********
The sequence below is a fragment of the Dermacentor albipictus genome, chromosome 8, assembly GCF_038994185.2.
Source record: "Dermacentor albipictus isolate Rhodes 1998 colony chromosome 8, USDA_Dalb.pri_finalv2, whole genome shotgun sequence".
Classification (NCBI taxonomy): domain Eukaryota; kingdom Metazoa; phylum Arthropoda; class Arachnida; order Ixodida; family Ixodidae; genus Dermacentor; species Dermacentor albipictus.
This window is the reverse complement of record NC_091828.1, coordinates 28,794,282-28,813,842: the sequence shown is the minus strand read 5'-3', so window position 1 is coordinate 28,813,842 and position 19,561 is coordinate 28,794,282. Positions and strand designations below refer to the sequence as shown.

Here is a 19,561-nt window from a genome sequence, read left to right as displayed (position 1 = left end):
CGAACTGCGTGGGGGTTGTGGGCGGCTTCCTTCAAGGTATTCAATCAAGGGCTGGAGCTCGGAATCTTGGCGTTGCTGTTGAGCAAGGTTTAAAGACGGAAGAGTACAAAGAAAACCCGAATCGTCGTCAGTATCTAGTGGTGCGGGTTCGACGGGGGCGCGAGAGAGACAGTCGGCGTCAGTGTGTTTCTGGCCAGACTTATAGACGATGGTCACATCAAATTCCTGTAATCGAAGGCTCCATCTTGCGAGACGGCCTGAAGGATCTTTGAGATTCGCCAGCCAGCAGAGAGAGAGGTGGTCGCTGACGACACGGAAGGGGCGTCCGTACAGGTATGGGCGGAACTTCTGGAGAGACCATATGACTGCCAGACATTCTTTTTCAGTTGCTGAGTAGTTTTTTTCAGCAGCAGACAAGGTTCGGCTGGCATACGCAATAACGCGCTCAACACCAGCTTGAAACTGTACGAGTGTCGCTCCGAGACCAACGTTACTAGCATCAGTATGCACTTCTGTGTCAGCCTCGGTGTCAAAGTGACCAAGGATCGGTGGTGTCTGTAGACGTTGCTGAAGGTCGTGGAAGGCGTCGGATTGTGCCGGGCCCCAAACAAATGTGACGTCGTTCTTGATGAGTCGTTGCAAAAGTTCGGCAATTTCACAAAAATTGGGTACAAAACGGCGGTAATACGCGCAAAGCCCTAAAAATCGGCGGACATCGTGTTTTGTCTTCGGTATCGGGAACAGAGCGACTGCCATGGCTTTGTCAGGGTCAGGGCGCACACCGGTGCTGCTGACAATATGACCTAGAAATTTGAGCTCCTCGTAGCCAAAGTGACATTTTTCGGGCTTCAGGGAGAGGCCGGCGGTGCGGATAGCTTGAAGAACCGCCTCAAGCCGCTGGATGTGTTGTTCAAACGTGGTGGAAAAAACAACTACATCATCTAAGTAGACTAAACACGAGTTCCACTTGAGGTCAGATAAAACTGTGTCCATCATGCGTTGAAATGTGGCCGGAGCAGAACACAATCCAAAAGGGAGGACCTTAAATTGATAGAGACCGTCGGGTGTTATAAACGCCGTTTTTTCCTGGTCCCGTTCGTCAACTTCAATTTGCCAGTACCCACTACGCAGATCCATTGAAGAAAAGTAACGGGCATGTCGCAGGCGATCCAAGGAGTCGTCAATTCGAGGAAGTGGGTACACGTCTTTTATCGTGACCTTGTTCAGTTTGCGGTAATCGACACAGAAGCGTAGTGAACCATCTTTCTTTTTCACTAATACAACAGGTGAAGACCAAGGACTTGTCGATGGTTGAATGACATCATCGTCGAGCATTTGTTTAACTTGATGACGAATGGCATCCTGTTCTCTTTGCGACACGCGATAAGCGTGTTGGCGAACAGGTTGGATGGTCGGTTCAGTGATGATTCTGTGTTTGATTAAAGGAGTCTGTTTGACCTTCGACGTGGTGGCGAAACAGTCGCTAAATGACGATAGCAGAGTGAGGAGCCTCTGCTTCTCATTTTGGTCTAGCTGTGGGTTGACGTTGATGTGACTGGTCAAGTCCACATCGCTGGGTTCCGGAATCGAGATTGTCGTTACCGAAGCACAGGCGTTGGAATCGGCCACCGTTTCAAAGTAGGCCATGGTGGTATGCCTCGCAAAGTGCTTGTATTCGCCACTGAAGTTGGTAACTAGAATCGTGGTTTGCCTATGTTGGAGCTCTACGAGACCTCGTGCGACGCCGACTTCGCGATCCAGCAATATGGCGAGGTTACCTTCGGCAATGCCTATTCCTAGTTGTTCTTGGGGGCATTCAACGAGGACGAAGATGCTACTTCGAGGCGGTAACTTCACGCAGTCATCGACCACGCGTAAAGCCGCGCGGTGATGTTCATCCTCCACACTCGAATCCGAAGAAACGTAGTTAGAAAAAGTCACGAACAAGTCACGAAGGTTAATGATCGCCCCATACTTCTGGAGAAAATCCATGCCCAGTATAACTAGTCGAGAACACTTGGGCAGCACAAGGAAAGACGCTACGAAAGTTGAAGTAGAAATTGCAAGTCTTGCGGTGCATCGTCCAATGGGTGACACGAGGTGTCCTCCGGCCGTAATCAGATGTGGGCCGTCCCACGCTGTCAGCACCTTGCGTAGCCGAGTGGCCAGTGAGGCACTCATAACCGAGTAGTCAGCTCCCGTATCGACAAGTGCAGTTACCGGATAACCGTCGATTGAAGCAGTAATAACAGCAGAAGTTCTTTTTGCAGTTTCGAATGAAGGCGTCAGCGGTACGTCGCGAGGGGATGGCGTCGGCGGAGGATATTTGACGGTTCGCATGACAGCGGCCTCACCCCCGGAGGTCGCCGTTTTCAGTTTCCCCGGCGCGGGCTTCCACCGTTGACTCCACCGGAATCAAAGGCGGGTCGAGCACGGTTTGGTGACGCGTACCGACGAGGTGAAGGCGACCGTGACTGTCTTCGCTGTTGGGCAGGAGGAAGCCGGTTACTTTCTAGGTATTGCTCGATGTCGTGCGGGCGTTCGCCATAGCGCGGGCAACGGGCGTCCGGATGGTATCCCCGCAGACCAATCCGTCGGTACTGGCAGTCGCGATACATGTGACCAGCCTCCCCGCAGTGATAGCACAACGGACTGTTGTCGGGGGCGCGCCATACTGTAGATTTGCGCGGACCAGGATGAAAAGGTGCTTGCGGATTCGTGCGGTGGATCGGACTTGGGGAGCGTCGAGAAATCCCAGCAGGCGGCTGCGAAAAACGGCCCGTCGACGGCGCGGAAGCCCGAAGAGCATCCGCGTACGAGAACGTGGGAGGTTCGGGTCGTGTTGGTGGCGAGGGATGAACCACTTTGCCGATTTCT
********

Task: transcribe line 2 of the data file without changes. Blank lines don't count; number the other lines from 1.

Source record: "Dermacentor albipictus isolate Rhodes 1998 colony chromosome 8, USDA_Dalb.pri_finalv2, whole genome shotgun sequence".